The identification and differentiation of tissues forms the basis of surgical therapy. Intraoperative tissue differentiation, together with imaging procedures and histopathological and laboratory chemical diagnostics, is one of the various scenarios that influence the decision on therapy. In addition to improved diagnostics, the minimization of surgical trauma during complete tumor removal (R0 resection) remains an essential goal of the further development of surgical methods. In oncology in particular, with its claim to complete tumour resection, new medical technology methods make it possible to clearly indentify tumor tissue and its specific differentiation from healthy tissue in all spatial dimensions minimizing damage to surrounding tissue while maintaining functional tissue structures. A reliable differentiation between healthy and malignant tissue is provided by the histopathological examination of the resected tissue, which also guides intraoperative decision-making in the context of frozen section diagnostics and represents the current state of the art. At the same time there is potential to reduce the time required, the quality and the tissue damage.
Research Focus A: Sensor Development
The development of sensor technologies is a central task of the research training group and represents the focus of the projects A1-A5. The individual sensors use the changes in optical, mechanical or electrical properties to distinguish between malignant and benign tissue.
Various studies show that biological tissues exhibit frequency-dependent differences in impedance and permittivity. A distinction between healthy and tumorous tissue is possible due to the changed physiology (stiffness, water and salinity, molecular composition) and the resulting changes in dielectric properties. It has already been shown that tumor tissue is characterized by greater capacitive properties and increased permittivity. In the case of breast cancer, approaches already exist for the classification of healthy and malignant tissue using neural networks or linear discriminant analysis, in which the Cole-Cole parameters or selected features in the impedance spectrum are considered. In the case of colorectal cancer, even a differentiation of the different tumor stages has been shown based on measurements of relative permittivity. In the PhD thesis the differentiation of healthy and malignant tissue based on impedance spectroscopy will be investigated and further developed. In contrast to the detection of electrical properties to support imaging procedures in preoperative diagnostics, this project aims to develop procedures for intraoperative applications. Bladder tumor resection serves as an exemplary procedure.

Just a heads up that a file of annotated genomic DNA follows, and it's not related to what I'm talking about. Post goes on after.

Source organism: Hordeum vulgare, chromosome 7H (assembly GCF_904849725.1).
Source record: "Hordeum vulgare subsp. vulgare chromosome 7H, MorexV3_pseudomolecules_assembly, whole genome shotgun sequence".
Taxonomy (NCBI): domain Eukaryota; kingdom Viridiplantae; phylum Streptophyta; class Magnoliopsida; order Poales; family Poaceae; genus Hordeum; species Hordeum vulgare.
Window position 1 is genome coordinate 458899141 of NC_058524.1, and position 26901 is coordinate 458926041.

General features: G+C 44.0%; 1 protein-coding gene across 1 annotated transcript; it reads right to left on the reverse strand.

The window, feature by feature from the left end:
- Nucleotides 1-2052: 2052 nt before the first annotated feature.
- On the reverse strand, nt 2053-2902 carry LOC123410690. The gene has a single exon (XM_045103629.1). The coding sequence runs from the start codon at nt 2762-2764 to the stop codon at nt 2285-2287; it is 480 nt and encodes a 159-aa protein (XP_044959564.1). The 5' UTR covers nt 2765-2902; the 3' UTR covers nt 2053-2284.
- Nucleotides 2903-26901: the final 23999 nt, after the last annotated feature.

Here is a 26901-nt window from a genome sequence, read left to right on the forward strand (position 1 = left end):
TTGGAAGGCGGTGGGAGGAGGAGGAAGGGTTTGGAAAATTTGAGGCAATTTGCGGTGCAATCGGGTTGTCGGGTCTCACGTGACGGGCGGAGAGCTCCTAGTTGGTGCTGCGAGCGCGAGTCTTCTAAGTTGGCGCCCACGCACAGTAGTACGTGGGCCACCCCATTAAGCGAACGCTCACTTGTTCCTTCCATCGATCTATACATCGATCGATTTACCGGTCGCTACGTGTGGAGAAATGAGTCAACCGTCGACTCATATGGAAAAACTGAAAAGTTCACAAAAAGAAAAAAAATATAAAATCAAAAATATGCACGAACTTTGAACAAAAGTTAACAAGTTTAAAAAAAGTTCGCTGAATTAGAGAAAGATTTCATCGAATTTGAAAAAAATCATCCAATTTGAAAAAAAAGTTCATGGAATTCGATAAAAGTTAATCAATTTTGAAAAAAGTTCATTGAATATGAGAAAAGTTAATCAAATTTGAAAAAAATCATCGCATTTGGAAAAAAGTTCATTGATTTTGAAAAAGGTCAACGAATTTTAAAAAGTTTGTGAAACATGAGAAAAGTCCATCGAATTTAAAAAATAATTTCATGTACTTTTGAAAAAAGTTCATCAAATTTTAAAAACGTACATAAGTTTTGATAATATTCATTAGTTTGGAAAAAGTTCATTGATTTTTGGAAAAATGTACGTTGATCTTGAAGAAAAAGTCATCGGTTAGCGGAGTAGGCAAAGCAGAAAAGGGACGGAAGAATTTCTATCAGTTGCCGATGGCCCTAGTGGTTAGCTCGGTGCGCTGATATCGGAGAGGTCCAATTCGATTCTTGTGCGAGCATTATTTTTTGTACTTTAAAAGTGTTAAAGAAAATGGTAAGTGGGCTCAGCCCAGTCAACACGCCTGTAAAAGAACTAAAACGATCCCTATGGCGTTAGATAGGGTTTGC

Research Focus B: Modelling and Classification
In order to be able to use the multimodal sensor data obtained in projects A1-A5 intraoperatively, a close link between the projects in priority area B is planned. The intraoperative information gain is embedded in a superordinate pre- and postoperative learning loop, which is intended to continuously improve the reliability statements. It is essential to validate the intraoperative results using the histopathological rapid section. In addition to the multimodal sensors from the projects A1-A5, the existing intraoperative camera image is used for dynamic image-based positioning, which supports the surgeon in aligning the instruments. The data-driven multimodal sensor fusion will not only receive the pure sensor signals, but also associated location information and pre-processed tissue parameters.
A meaningful fusion of the collected multisensory measurement data for classification requires a subordinate solution of some technical problems. Where are the recorded measuring points located? What are the connections in the tissue? How can the collected data be fused and classified? How can learning be done across different patients? For this purpose, a cross-domain modelling of tissue and sensor properties is realised and represents the interface between the focal areas "sensor technology" and "classification", in which the sensor information is merged. As a basis for tissue differentiation it is assumed that different tissue states (e.g. benign and malignant) have different properties, which in turn can be quantified by domain-specific tissue parameters. There are causal relationships between abnormal cell metabolism and the optical absorption spectra or between changes in the cell structure and the elasticity or compression behaviour. As a consequence, a selection of relevant tissue parameters can be derived and measured with the help of the sensor technology projects in the Research Training Group, which form the basis for differentiation. In order to use the information content of several sensor channels, the pure sensor signal must be provided with consistent local information.
The aim of this project is to use multivariate statistical methods to analyze the extensive data sets resulting from the different measurement procedures and to optimize the classification quality of the multimodal tissue differentiation procedures by taking local tissue parameters into account.
Research Focus C: Surgery and Pathology
In cooperation with the University Hospitals of Tübingen, tissue samples are made available to doctoral students. In addition, doctors are working on bladder tumour models, the validation of spectroscopic tissue differentiation methods and multiparametric tissue classifiers as part of the C1-C3 projects.
- Institute of Applied Optics, University of Stuttgart (A1, A2)
- Eberhard Karls University, Tübingen
The project is funded by the DFG.